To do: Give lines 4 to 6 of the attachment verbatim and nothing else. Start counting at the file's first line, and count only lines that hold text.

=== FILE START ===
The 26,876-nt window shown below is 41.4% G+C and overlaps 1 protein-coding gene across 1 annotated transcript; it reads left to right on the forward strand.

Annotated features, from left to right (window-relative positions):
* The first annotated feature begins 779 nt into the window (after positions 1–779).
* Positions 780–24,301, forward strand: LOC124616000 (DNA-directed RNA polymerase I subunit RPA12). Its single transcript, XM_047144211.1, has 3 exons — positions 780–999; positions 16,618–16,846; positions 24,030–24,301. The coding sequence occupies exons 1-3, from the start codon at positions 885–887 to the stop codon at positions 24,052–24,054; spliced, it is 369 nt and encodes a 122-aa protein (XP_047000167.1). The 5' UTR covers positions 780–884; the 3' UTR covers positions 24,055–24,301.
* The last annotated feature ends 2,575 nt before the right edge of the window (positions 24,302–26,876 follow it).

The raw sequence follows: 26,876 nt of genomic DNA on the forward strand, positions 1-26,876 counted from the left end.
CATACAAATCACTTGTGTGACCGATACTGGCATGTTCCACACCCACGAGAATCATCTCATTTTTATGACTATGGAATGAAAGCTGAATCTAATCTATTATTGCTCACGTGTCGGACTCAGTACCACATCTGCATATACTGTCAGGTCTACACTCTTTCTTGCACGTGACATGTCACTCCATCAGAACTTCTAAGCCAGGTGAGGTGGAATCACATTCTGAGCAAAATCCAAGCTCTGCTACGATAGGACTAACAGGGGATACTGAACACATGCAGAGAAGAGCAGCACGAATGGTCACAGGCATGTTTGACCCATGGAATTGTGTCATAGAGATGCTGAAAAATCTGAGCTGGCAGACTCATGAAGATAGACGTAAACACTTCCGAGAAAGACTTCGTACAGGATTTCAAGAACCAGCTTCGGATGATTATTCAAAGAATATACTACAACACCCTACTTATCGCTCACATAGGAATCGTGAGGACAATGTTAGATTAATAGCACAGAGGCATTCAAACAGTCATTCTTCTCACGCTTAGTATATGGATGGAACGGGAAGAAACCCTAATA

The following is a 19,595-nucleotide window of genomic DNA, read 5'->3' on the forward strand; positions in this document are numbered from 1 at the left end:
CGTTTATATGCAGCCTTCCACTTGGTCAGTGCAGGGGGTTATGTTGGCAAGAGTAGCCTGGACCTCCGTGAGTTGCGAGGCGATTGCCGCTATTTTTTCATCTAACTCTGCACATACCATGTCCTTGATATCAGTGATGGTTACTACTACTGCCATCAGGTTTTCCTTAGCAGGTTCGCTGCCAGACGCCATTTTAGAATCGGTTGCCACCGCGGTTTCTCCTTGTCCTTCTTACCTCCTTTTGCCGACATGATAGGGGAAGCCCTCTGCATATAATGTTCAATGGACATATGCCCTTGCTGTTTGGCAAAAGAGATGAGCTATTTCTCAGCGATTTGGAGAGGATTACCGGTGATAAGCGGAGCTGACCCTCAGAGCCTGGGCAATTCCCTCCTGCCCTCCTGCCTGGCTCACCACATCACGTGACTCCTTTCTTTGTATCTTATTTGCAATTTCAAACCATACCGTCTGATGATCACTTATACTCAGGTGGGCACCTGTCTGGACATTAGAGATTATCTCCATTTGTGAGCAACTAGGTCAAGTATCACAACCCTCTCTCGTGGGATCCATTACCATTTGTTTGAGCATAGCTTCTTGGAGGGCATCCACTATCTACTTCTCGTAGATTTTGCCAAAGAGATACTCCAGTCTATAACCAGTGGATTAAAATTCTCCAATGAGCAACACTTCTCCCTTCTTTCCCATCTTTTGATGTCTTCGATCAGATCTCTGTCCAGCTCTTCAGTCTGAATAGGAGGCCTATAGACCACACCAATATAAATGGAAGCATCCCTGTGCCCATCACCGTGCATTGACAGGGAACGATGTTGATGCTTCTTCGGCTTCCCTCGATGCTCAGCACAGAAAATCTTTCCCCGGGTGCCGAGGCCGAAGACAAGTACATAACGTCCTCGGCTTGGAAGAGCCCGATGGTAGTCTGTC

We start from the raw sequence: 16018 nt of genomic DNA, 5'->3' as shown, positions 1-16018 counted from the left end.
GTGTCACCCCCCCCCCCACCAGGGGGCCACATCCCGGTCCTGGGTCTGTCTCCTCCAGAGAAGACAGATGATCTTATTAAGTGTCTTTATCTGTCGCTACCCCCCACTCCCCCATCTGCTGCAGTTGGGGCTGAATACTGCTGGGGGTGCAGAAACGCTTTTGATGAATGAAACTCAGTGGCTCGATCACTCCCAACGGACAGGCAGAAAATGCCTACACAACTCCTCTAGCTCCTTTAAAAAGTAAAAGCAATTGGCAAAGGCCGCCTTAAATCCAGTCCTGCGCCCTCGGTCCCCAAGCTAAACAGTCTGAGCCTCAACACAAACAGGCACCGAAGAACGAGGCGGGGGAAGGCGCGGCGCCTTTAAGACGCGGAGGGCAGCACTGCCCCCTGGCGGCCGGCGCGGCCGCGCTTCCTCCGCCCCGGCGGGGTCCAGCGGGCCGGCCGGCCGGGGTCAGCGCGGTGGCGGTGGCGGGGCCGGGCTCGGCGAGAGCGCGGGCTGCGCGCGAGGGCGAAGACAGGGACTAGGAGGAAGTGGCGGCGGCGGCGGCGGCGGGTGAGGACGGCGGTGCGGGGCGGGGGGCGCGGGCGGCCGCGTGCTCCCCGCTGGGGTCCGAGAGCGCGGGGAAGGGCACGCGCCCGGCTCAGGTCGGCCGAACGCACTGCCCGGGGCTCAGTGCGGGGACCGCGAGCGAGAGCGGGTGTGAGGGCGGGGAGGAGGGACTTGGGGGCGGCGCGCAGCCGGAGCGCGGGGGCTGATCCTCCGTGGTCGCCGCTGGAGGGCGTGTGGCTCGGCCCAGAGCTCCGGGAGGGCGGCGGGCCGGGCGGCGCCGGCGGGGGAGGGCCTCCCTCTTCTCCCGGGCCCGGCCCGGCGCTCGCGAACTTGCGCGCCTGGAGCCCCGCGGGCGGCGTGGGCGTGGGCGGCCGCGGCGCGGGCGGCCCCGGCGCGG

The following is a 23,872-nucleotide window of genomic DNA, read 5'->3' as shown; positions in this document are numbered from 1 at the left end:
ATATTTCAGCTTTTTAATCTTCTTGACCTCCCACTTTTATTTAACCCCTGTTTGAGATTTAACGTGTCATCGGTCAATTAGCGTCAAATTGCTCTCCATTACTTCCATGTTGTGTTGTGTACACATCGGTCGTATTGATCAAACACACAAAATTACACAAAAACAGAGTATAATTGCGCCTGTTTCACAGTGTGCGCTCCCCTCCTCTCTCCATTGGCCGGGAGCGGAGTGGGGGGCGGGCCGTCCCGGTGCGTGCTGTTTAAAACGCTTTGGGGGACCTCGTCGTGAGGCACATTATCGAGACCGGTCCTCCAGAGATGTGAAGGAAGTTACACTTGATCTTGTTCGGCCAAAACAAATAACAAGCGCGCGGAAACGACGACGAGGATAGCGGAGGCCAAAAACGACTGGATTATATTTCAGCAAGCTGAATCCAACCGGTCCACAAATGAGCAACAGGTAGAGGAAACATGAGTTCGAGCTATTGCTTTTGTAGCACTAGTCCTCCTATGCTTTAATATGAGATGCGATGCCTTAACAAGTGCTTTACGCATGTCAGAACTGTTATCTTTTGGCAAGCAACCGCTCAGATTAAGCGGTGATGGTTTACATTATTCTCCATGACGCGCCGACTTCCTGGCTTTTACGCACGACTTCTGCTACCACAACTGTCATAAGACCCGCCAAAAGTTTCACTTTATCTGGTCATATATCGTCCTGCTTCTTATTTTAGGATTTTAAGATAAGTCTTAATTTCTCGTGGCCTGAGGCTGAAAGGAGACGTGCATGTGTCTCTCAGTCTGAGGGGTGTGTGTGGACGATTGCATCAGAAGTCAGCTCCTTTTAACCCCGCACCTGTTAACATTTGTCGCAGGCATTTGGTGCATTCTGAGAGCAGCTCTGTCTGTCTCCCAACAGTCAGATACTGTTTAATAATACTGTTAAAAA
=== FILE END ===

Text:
* Positions 780–24,301, forward strand: LOC124616000 (DNA-directed RNA polymerase I subunit RPA12). Its single transcript, XM_047144211.1, has 3 exons — positions 780–999; positions 16,618–16,846; positions 24,030–24,301. The coding sequence occupies exons 1-3, from the start codon at positions 885–887 to the stop codon at positions 24,052–24,054; spliced, it is 369 nt and encodes a 122-aa protein (XP_047000167.1). The 5' UTR covers positions 780–884; the 3' UTR covers positions 24,055–24,301.
* The last annotated feature ends 2,575 nt before the right edge of the window (positions 24,302–26,876 follow it).

The raw sequence follows: 26,876 nt of genomic DNA on the forward strand, positions 1-26,876 counted from the left end.